By Guest Author, Belinda Brewer
The Mackinac Bridge connects you to a peaceful setting
Cross over the Mackinac Bridge to another place in time. Remember the movie from 1980 entitled “Somewhere in Time”? The movie was filmed on Mackinac Island. The island still remains as it was in the early 1900s, before televisions, computers, or cell phones — when life was simple, without the interruptions we have today.
There is no bridge directly to the island, but you cross over the Mackinac Bridge and catch the ferry to the island. Read about the top things to do on Mackinac Island.
Mackinac Island, an unforgettable trip
A few years ago, I went with three girlfriends on a road trip to remember. One of the favorite places we visited was Mackinac Island, (pronounced
Travel to an island captured in times gone by
After discovering Mackinac island from the movie, I vowed one day to visit. The whole idea that a place like that existed today fascinated me. So when the opportunity for a girlfriend trip arose, I was anxious
Take the Star-Line Ferry
After traveling north through Michigan, we crossed over the Mackinac Bridge. The suspension bridge is over the Straits of Mackinac connecting the Upper and Lower Peninsulas of Michigan. Excitement and anticipation came over us as we boarded the passenger Star-Line Ferry to the island.
Stay at Murray Hotel on Main Street
Upon arrival at the Murray Hotel on Main Street, we entered the door and immediately smelled the freshly-cooked fudge displayed under glass.
The atmosphere in the hotel transported us back in time. There were floral wallpapers from bygone days, wooden staircases with photographs from the hotel’s early years, a working grandfather clock, and narrow hallways leading to the rooms decorated with antique furnishings. Another centrally located hotel is the Bicycle Street Inn & Suites.
Take a stroll or bike ride down Main Street
After check-in, we walked down Main Street, lined with shops where floral baskets were hanging from each street light leading through this enchanted small town.
There were horse-drawn carriages and bikes everywhere since these were their only means of transportation on the island. It was easy to imagine you were in the early 1900s. Automobiles, motorcycles, and buses are not allowed.
Picket fences make the perfect backdrop
The charming picket fences around town made the perfect backdrop for our trip. As we walked through town, we saw small, wood-framed homes shaded by huge oak trees and lush shrubbery. The lawns were vibrant bright shades of green and the flower gardens popped with color. Picket fences were very popular in this era. Stone-clad churches lined our paths.
The island’s footprint is only 3.8 square miles
We were impressed by the friendliness of everyone we met, and we were just amazed at the sheer beauty of this tiny island. Mackinac’s total size is only 3.8 square miles with eight miles of shoreline. Most of the buildings and homes were painted in white and pastels, which created a truly captivating background.
The Grand Hotel
One of our first stops was the Grand Hotel on the hill, overlooking the downtown area. We toured this hotel that was built in 1887. To see things exactly as they would have been in that era was very impressive: a fresh flower stand, a Coca-cola box sitting atop a pedal bike offering cold colas in glass bottles, and bellhops dressed in colorful uniforms. An attendant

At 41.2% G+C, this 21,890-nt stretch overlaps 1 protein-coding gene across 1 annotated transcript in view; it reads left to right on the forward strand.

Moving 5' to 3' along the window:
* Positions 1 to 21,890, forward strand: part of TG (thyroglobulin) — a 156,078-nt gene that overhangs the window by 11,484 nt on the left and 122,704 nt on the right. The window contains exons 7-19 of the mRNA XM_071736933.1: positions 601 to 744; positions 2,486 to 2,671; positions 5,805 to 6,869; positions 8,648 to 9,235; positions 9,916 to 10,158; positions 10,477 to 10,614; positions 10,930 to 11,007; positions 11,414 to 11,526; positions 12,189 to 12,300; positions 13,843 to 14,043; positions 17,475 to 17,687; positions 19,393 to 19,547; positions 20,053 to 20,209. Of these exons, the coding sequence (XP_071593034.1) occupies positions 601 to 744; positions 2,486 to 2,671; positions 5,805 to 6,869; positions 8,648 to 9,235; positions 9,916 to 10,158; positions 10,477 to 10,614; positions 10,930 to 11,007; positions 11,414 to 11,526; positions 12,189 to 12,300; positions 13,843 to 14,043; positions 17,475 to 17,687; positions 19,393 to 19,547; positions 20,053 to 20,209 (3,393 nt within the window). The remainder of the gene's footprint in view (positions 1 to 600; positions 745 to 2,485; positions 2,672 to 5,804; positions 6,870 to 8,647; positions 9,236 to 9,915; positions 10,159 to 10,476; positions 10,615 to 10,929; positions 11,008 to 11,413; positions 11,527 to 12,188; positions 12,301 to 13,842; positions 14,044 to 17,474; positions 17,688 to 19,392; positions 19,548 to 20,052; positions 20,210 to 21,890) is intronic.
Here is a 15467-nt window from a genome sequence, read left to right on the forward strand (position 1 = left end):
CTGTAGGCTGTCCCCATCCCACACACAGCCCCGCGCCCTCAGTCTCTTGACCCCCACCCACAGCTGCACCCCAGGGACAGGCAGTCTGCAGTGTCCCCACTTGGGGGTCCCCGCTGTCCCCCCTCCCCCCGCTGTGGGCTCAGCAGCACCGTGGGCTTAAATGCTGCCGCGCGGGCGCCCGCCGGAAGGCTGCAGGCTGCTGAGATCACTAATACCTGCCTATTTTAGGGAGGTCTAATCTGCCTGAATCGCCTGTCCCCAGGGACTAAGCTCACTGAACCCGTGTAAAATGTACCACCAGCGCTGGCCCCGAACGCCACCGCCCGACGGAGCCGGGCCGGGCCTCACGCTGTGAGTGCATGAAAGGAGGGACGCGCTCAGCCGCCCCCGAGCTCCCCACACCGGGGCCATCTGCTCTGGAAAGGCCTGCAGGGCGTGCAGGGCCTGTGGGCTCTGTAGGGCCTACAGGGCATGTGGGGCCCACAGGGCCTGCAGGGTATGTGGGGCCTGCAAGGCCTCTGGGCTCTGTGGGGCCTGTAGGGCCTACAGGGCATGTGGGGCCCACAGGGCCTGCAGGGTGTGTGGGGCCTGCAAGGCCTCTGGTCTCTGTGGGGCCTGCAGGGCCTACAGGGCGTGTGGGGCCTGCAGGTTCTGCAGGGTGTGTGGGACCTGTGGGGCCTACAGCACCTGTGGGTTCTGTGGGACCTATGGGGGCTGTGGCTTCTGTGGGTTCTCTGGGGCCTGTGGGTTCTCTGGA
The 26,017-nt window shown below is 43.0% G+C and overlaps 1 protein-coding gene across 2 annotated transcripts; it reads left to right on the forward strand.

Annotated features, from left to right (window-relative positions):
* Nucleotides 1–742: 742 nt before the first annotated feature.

The drivers of the hotel’s horse-drawn carriages wore black top hats with suits and ties.
The Cupola Bar
We had lunch and drinks in the Cupola Bar of the Grand Hotel, overlooking the island. We enjoyed our lunch while sitting at the highest point of the hotel in a room full of windows. The view of Lake Huron, Lake Michigan, Mackinac Bridge, and the island left me with memories to last a lifetime. We later toured the grounds of the hotel, finding some of the movie backdrops and special locations used for memorable scenes.
Rent bikes for an easy ride around the island
Fort Mackinac guards the island
That evening after dinner, we walked through the park and marina, taking photos and soaking in the memory of the day. Fort Mackinac, with loads of history, sat atop the hill above. In the park, people were sitting on the grass lawn talking, walking dogs, and laughing. Like us, they seemed to be letting the
Horse-drawn carriage rides are a must
The next day we enjoyed a horse-drawn carriage ride, winding through wooded paths lined plentiful with wild ferns, military cemeteries, and official town buildings that had been there since the town was founded.
Butterfly Conservatory and Antique Carriage Museum are entertaining
We visited the butterfly conservatory, filled with hundreds of beautifully colored butterflies. We toured the antique carriage museum, which displays carriages used before the invention of the automobile. A working blacksmith shop is on site.
Stop and listen to the silence
I remember noticing the absence of noise. You could hear the birds singing, the wind moving through the trees, and the horses’ hooves pounding on the road.
A mix of aromas
Don’t pass up a chance to visit Mackinac Island
If you ever get the
Michigan, the “Blue State,” is full of beauty
The State of Michigan is known as the “Blue State” because of so much natural beauty in the parks, and plentiful lakes and rivers. Whether you are on a girlfriend trip or on a romantic getaway, take the time to go and enjoy this island and what life was like over 100 years ago.
Other articles by Grans On The Go that you might be interested in are Niagara Falls, the basic guide for baby boomers, Small Georgia towns with Hollywood notoriety, and Cumberland Island, Georgia, Wild Horses and Wild Women.